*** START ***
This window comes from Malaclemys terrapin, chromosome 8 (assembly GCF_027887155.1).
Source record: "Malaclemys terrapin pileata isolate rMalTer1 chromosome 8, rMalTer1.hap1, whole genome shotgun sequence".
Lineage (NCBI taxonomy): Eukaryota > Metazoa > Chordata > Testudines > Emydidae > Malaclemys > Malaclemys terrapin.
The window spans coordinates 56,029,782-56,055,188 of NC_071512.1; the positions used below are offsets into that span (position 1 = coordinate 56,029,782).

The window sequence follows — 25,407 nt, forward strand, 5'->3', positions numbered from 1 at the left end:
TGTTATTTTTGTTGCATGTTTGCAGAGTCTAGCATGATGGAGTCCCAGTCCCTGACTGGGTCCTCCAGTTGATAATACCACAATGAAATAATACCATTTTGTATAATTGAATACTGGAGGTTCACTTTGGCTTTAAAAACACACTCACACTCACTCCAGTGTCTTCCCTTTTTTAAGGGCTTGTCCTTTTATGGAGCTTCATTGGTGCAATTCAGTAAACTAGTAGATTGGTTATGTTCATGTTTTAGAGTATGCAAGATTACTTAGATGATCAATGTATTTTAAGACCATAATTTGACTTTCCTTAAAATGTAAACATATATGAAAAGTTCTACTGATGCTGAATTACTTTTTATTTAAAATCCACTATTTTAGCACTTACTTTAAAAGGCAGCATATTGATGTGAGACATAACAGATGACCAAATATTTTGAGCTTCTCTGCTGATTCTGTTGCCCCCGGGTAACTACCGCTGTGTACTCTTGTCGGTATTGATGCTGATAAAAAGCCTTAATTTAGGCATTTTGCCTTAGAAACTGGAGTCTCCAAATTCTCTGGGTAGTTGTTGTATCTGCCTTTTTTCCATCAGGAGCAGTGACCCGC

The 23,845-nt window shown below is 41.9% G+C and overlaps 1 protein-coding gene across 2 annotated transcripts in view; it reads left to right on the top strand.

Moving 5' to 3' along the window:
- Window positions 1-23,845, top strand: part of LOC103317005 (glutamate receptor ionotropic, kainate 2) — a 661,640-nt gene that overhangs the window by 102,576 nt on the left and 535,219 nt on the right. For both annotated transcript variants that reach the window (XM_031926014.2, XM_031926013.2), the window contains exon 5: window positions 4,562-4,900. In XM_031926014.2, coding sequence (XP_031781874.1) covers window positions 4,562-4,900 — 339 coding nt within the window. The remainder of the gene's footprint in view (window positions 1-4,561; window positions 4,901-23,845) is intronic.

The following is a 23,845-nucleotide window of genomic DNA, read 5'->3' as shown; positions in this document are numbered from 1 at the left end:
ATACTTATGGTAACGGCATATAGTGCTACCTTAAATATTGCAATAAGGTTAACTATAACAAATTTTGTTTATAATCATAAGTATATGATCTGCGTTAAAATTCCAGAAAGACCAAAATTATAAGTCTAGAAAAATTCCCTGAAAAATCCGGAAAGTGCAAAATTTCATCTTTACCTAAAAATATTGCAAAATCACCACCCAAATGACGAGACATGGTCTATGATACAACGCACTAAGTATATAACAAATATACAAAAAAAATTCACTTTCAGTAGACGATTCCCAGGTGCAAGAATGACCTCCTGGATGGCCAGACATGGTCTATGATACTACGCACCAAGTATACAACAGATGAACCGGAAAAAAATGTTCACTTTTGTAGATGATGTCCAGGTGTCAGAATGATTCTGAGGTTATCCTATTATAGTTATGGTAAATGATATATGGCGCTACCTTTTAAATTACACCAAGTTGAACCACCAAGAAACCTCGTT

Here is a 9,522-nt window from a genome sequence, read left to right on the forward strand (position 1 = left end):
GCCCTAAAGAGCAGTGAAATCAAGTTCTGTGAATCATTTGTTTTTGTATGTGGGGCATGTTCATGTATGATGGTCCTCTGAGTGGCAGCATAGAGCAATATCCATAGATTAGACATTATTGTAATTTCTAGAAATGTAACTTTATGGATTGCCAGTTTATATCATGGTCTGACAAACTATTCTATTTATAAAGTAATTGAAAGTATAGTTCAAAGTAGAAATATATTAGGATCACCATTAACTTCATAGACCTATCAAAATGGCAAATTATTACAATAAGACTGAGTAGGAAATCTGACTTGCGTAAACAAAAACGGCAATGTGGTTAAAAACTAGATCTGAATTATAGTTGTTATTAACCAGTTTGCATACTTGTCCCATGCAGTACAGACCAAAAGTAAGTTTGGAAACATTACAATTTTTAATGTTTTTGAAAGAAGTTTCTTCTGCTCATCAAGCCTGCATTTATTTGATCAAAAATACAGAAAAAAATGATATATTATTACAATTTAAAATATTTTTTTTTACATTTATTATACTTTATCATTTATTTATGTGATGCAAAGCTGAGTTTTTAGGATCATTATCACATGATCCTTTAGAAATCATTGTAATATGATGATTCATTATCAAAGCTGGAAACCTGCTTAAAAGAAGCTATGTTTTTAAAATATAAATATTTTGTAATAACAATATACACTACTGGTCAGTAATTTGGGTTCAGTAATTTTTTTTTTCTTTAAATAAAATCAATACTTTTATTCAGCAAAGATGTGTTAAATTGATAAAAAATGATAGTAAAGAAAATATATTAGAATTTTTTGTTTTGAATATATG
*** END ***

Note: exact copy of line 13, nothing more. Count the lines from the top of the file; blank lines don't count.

GCCCTAAAGAGCAGTGAAATCAAGTTCTGTGAATCATTTGTTTTTGTATGTGGGGCATGTTCATGTATGATGGTCCTCTGAGTGGCAGCATAGAGCAATATCCATAGATTAGACATTATTGTAATTTCTAGAAATGTAACTTTATGGATTGCCAGTTTATATCATGGTCTGACAAACTATTCTATTTATAAAGTAATTGAAAGTATAGTTCAAAGTAGAAATATATTAGGATCACCATTAACTTCATAGACCTATCAAAATGGCAAATTATTACAATAAGACTGAGTAGGAAATCTGACTTGCGTAAACAAAAACGGCAATGTGGTTAAAAACTAGATCTGAATTATAGTTGTTATTAACCAGTTTGCATACTTGTCCCATGCAGTACAGACCAAAAGTAAGTTTGGAAACATTACAATTTTTAATGTTTTTGAAAGAAGTTTCTTCTGCTCATCAAGCCTGCATTTATTTGATCAAAAATACAGAAAAAAATGATATATTATTACAATTTAAAATATTTTTTTTTACATTTATTATACTTTATCATTTATTTATGTGATGCAAAGCTGAGTTTTTAGGATCATTATCACATGATCCTTTAGAAATCATTGTAATATGATGATTCATTATCAAAGCTGGAAACCTGCTTAAAAGAAGCTATGTTTTTAAAATATAAATATTTTGTAATAACAATATACACTACTGGTCAGTAATTTGGGTTCAGTAATTTTTTTTTTCTTTAAATAAAATCAATACTTTTATTCAGCAAAGATGTGTTAAATTGATAAAAAATGATAGTAAAGAAAATATATTAGAATTTTTTGTTTTGAATATATG